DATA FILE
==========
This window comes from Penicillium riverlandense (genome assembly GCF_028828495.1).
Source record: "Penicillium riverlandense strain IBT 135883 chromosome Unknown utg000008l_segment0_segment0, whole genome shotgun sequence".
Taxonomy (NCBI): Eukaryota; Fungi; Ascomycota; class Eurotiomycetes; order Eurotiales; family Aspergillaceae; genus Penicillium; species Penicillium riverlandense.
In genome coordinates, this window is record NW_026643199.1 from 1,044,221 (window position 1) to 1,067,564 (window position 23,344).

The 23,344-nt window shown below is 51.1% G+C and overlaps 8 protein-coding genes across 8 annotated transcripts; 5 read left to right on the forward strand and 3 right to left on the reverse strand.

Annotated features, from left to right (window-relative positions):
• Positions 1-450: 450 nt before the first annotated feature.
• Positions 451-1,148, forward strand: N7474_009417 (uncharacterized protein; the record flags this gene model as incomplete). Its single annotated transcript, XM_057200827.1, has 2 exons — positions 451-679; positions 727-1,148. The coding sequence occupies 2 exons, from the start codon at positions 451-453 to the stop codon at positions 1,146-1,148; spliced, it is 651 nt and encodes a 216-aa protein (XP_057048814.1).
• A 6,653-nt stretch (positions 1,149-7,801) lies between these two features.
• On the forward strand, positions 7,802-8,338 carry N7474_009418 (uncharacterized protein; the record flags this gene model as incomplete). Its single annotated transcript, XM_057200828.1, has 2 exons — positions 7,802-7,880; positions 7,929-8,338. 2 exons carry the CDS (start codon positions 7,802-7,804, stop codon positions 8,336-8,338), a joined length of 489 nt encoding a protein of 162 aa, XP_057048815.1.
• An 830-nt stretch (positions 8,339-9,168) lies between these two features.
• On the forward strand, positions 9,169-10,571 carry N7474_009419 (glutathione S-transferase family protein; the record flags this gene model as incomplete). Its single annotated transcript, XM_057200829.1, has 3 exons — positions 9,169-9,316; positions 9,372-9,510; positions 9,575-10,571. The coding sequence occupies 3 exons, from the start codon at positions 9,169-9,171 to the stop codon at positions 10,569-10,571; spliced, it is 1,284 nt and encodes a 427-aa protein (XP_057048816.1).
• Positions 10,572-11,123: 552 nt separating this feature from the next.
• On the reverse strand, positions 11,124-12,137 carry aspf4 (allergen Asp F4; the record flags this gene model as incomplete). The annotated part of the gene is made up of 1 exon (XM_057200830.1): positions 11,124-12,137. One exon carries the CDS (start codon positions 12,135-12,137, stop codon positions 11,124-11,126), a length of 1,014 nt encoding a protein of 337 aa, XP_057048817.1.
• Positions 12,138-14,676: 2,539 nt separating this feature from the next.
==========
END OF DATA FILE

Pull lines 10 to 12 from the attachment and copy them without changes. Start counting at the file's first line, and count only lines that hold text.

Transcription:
• On the forward strand, positions 7,802-8,338 carry N7474_009418 (uncharacterized protein; the record flags this gene model as incomplete). Its single annotated transcript, XM_057200828.1, has 2 exons — positions 7,802-7,880; positions 7,929-8,338. 2 exons carry the CDS (start codon positions 7,802-7,804, stop codon positions 8,336-8,338), a joined length of 489 nt encoding a protein of 162 aa, XP_057048815.1.
• An 830-nt stretch (positions 8,339-9,168) lies between these two features.
• On the forward strand, positions 9,169-10,571 carry N7474_009419 (glutathione S-transferase family protein; the record flags this gene model as incomplete). Its single annotated transcript, XM_057200829.1, has 3 exons — positions 9,169-9,316; positions 9,372-9,510; positions 9,575-10,571. The coding sequence occupies 3 exons, from the start codon at positions 9,169-9,171 to the stop codon at positions 10,569-10,571; spliced, it is 1,284 nt and encodes a 427-aa protein (XP_057048816.1).